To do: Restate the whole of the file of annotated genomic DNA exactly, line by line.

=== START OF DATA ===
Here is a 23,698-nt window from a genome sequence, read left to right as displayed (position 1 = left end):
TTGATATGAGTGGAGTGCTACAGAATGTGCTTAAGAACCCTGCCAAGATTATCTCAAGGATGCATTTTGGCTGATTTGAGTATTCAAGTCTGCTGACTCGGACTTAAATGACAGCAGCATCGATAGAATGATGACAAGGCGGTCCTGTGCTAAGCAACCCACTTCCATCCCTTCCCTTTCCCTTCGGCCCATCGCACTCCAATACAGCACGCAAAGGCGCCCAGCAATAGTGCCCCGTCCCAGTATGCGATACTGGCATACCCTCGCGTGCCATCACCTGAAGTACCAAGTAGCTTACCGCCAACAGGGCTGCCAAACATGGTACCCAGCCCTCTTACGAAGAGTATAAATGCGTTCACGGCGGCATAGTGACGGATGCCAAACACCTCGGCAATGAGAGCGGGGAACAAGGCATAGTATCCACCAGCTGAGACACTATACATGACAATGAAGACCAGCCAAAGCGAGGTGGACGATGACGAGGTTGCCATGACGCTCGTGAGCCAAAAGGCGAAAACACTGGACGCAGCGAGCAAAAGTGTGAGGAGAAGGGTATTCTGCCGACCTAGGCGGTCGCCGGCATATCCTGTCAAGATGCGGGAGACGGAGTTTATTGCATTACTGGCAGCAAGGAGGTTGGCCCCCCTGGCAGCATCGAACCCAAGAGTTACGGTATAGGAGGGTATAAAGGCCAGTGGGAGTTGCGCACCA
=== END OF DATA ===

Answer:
Here is a 23,698-nt window from a genome sequence, read left to right as displayed (position 1 = left end):
TTGATATGAGTGGAGTGCTACAGAATGTGCTTAAGAACCCTGCCAAGATTATCTCAAGGATGCATTTTGGCTGATTTGAGTATTCAAGTCTGCTGACTCGGACTTAAATGACAGCAGCATCGATAGAATGATGACAAGGCGGTCCTGTGCTAAGCAACCCACTTCCATCCCTTCCCTTTCCCTTCGGCCCATCGCACTCCAATACAGCACGCAAAGGCGCCCAGCAATAGTGCCCCGTCCCAGTATGCGATACTGGCATACCCTCGCGTGCCATCACCTGAAGTACCAAGTAGCTTACCGCCAACAGGGCTGCCAAACATGGTACCCAGCCCTCTTACGAAGAGTATAAATGCGTTCACGGCGGCATAGTGACGGATGCCAAACACCTCGGCAATGAGAGCGGGGAACAAGGCATAGTATCCACCAGCTGAGACACTATACATGACAATGAAGACCAGCCAAAGCGAGGTGGACGATGACGAGGTTGCCATGACGCTCGTGAGCCAAAAGGCGAAAACACTGGACGCAGCGAGCAAAAGTGTGAGGAGAAGGGTATTCTGCCGACCTAGGCGGTCGCCGGCATATCCTGTCAAGATGCGGGAGACGGAGTTTATTGCATTACTGGCAGCAAGGAGGTTGGCCCCCCTGGCAGCATCGAACCCAAGAGTTACGGTATAGGAGGGTATAAAGGCCAGTGGGAGTTGCGCACCA